You are so far off base, and completely insulting. I am a volunteer with Golden rescue, I am certainly not intoxicated with power and no one I work with is either. The rules we use are based on YEARS of experience, not random events, not prejudice, and they were developed by knowledgeable, thoughtful people who go to great lengths to consider all the ramifications before putting the rules in place. They are not arbitrary nor unreasonable.
Instead of insulting and condemning rescue groups for rules you disagree with, get up and go volunteer for one, get inside the process and observe for long enough to see the horror stories that prompted putting the rules in place, before you start calling names and condemning something you obviously know nothing about.
You need to stop wearing your feelings on your sleeve and ask if you would have made any of the decisions referenced here. My comments were not directed at all rescue organizations nor the many good volunteers. My comment on intoxication with power actually was a quote from a rescue volunteer about people in her own organization. Just because it may not apply to you or even your organization does not mean it does not exist. And by acting offended and trying to squelch a discussion of poorly run organizations and poor volunteers undermines the very job you set out to do. remember this is about the dogs...not the people. So unless you have proof that there is absolutely no instance of what people on this thread have complained about, your self indulgent irritation is placing you above the well being of dogs.
You say the rules we use are based on YEARS of experience, not random events, not prejudice, and they were developed by knowledgeable, thoughtful people who go to great lengths to consider all the ramifications before putting the rules in place. They are not arbitrary nor unreasonable. Then how do you explain the wide variation over things like not allowing crates to be used, not adopting to people in their sixties, and not adopting to homes with boxers that we have heard about on this thread. Such variation proves that the knowledge base used for some organizations is limited and based on personal experience which is not widespread or these rules would be more widely held.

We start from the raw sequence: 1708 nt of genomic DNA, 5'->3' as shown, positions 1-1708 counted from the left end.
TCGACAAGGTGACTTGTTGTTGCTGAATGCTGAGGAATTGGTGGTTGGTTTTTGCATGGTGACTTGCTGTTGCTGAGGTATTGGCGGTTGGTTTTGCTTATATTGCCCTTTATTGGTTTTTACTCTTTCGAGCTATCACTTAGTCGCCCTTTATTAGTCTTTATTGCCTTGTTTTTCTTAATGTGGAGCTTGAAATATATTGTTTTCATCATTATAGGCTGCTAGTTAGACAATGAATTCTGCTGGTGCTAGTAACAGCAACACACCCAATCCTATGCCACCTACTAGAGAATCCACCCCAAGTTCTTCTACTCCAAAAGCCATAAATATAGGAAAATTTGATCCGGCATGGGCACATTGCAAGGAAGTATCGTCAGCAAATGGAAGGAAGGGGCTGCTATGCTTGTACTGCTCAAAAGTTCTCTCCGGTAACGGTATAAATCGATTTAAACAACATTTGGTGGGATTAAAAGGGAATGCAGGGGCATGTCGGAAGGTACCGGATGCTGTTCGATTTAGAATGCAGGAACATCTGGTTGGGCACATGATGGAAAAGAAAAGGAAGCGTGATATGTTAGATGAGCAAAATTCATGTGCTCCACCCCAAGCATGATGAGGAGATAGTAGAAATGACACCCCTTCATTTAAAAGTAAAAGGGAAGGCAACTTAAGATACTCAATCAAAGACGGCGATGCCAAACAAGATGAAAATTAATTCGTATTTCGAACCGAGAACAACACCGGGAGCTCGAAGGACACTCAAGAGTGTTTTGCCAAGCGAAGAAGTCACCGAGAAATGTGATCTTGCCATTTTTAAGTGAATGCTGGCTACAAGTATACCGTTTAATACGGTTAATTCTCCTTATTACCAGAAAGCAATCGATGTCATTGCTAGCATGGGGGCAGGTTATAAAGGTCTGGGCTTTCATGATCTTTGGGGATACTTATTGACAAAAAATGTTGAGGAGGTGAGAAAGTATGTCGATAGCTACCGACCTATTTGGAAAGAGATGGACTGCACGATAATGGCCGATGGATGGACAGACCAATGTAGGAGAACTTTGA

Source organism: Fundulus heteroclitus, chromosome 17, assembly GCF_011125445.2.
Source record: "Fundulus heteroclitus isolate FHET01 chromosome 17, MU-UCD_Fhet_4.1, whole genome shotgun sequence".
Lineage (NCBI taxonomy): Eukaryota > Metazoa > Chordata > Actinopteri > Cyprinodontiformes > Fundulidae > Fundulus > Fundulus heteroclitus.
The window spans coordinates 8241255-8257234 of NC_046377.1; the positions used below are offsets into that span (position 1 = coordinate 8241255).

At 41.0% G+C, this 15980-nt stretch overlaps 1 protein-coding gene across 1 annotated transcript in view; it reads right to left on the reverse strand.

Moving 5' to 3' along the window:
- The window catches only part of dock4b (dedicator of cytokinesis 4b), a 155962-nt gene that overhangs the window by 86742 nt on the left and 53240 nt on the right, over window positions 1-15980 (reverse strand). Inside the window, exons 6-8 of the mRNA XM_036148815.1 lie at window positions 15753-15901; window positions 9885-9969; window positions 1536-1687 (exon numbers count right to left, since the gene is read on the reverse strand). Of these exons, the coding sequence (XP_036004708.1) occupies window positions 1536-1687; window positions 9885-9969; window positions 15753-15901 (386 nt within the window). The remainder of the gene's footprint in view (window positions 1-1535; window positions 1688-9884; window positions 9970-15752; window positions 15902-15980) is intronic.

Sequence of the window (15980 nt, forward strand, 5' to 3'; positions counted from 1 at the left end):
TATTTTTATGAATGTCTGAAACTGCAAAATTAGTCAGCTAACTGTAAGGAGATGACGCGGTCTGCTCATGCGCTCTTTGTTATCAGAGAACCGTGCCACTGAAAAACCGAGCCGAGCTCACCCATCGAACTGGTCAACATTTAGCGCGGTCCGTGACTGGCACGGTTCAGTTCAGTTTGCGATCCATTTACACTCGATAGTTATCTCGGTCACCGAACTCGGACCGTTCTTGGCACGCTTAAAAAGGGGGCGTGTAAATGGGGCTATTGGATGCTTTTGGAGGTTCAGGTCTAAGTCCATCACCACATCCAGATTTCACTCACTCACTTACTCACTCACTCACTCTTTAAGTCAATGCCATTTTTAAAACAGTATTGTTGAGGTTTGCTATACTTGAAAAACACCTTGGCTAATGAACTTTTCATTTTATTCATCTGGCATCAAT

It is an interesting concept that you believe you can put rules in place to prevent every horror story. I submit you cannot write a rule that cannot result in abuse or unintended consequences. But you can write an overly restrictive set of rules in trying to prevent every abuse that could have ever been inexperienced or imagined that lack common sense and only accomplish one thing...turning down good adoptive homes.
I speak from the crate perspective. I have been involved in breeding, showing and owning dogs for 25 years. An overwhelming majority of the people I know believe that when a dog is left unattended such as at night or when a family is gone for a while, the dog should be placed in a properly sized kennel and not left to roam the house. This is done in the best interest of the dog so it does not get into something that could harm it when no one is home to help. And lets not forget that dogs were originally pack animals that slept in small protected places and not in open areas. Yet my local rescue group considers plans to have a properly sized crate for a dog to sleep in as grounds for not approving an adoptive home. Such a decision flies in the face of the thinking a majority of dogdom whether show breeders, veterinarians, trainers, or general fans of the breeds. Such rules are far from based on YEARS of experience and the fact they do not represent the majority of thinking in the dog world suggests they were not developed by knowledgeable, thoughtful people who went to great lengths to consider all the ramifications before putting the rules in place.
As I said to Dallas Gold,my comments are not to trash all rescue organizations. They are simply to point out that there are some organizations out there who hide their bad policy making behind the organizations who run their operations correctly. To get upset over those organizations and people being called out is to put the welfare of the breed secondary to the feelings of those that are doing the breed no favors by arbitrarily turning down good homes based on rules that are not widely accepted in the dog world.